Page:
• We don’t get that much snow. The picture of snow in the post is about as much as we ever get – two or three times over an entire winter and it is usually melted within a day or two. So, we won’t even have a snow plow. I do appreciate your comment, however, as the retaining wall would not work very well for someone who does get a lot of snow!

  2. Hello Vickie,
    you have before yes a lot, but it will definitely be worth it.
    You are doing really good.
    Your considered yourself ways you can.DIY implement it yourself …..
    So we handle it even before we ask someone else.
    “Just try it”, it is said in a proverb.
    I wish you much success.


    • Thanks, Kristi! Of course, I really can’t take too much credit – my dear hubby is the one who knows how to do this kind of thing – I just play along and help! 🙂 I’m glad you stopped by. Come back again real soon!

    • Yes… that’s the idea! We will see if it works as well as we hope it will! I know that it will be impossible to keep every single stone in place, but the hope is that the work we put in now will pay off later. Thanks for your vote of confidence, Deb!

  3. Wow, you make me tired just reading about it. That is backbreaking work! It sure will be nice when you are done though. Thank you for sharing at What We Accomplished Wednesdays. Have a great weekend!
    Blessings, Deborah

    • Haha – it’s better than going to a gym! Although my husband does most of the work, I have proudly unloaded and stacked every single log! You should see my biceps! 🙂

  4. Your email comments are set to no reply and I couldn’t find another way to contact you, but I just wanted to thank you for your comment about my flower pins and your concern for my parents. They are fine, but just have a lot to deal with making calls to insurance companies, doctors (all their medicines and mom’s nebulizer and dad’s heart monitor were also stolen), banks etc. Plus they have to get all their stuff (what’s left of it!) unpacked. They will have to shop for so many things including most of their clothes that were stolen! Thanks again for stopping by. Have a lovely week!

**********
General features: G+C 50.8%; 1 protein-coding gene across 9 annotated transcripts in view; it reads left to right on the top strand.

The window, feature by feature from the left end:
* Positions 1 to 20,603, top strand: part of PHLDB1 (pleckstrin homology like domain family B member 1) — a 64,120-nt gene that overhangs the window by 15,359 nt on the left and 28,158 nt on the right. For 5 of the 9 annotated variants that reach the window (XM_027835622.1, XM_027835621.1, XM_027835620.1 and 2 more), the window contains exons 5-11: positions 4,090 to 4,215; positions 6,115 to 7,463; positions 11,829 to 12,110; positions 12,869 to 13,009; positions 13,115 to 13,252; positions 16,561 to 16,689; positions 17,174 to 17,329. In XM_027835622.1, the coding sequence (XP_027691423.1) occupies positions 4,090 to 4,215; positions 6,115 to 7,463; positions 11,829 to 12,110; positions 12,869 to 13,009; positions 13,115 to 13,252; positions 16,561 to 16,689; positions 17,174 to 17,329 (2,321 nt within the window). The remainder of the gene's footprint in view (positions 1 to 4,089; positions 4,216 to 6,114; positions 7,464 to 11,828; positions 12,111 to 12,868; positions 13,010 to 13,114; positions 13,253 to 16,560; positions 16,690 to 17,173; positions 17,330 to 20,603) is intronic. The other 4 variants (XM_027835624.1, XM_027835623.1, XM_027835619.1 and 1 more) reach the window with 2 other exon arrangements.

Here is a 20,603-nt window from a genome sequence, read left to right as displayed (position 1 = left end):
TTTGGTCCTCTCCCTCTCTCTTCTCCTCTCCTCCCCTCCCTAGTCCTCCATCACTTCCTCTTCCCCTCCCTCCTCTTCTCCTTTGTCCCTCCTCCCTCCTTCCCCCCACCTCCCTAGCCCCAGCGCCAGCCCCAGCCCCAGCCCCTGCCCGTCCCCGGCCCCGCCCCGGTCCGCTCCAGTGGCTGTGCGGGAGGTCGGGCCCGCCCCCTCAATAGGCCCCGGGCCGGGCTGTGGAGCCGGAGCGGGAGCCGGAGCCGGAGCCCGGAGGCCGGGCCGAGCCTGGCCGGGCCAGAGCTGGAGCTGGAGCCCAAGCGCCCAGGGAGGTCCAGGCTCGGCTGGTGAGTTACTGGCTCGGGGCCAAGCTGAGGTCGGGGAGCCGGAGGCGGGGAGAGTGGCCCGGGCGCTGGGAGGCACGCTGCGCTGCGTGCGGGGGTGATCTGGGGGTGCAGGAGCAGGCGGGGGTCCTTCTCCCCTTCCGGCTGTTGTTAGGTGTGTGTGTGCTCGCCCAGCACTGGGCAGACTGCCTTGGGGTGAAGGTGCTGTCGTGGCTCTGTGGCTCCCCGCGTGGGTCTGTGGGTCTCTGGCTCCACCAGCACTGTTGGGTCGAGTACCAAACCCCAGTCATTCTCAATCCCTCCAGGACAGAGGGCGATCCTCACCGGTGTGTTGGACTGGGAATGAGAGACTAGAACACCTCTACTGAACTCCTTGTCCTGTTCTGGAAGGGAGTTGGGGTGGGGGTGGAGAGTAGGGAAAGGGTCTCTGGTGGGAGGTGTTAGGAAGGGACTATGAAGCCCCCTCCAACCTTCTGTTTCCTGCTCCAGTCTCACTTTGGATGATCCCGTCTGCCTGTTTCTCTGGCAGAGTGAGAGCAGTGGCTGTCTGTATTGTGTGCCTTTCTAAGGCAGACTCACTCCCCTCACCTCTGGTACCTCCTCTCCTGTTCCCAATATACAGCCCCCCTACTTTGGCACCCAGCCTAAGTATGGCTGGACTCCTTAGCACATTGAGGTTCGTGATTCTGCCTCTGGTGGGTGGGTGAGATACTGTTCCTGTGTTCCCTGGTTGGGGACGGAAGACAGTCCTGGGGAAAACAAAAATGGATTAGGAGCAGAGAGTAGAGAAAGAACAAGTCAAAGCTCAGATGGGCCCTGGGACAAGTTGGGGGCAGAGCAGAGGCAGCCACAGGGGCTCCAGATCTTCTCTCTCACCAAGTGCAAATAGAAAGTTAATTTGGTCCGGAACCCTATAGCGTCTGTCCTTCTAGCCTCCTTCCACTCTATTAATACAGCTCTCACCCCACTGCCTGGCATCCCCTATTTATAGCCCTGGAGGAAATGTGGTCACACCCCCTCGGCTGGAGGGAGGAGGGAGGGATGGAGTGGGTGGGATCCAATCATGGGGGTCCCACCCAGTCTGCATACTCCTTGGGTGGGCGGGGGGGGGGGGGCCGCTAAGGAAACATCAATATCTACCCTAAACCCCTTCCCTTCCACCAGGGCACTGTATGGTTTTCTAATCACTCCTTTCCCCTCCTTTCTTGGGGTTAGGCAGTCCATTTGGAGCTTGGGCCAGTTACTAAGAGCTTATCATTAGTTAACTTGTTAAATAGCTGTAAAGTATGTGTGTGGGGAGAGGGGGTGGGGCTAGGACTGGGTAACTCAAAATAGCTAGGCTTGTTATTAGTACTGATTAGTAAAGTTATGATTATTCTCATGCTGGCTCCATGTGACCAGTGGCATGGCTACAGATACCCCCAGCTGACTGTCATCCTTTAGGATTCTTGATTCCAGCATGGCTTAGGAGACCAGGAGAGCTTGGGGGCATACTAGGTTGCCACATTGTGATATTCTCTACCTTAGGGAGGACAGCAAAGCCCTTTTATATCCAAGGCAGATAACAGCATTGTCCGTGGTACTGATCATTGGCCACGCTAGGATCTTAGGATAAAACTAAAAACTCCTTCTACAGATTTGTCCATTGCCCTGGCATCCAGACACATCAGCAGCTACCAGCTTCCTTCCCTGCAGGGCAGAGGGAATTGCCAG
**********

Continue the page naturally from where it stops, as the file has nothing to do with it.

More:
Blessings, Deborah

  5. Oh my I have always wondered how that gravel gets everywhere but where you put it lol. When I lived in Louisiana, some roads were like washboards. Love your retaining wall idea! That should teach those wandering gravel to stay put!

    • I am really pleased how nicely this is turning out. It isn’t very expensive and goes faster than you would think! I’m sure your husband could easily do something like this.

  6. So sorry you have to fuss just for a permit – argh! At least you’ll have a nice road! Thanks for sharing at Green Thumb Thursday – building paths (or in your case roads) is a handy skill! I’ve pinned it to the hop board and shared on social media – hope to see you tomorrow!

    • The permit process in our county is ridiculous and definitely overzealous, but it is what it is. Thank you for pinning! See you tomorrow.

    • Thank you, Sarah! It really does look nice because it makes the road look so neat and tidy! Once we get it all finished with the gravel installed, I will write an updated post.

  7. Wow–you make this look so easy! After hearing about your to-do list, I won’t complain about weeding and watering our yard! Thanks so much for linking to Snickerdoodle Sunday. 🙂

    • The list seems long, but we do what we can, when we can! It also helps that we would rather be up on our future homestead than any other place in the world, so everything we do is truly a labor of love.

  8. Your retaining wall looks so neat! It’s wonderful to have things look that good when you’ve put so much effort into them. Also, that is a really good price! It would be cheap over here, too!

    • Good evening and thank you! I can’t wait until the retaining wall is done and the gravel is in – then it should look really good! It’s nice to hear from you again.

  9. So smart to do it right the first time. Having the drive bordered to keep the gravel in is hard work but will be so worth it. Thanks so much for sharing at AMAZE ME MONDAY…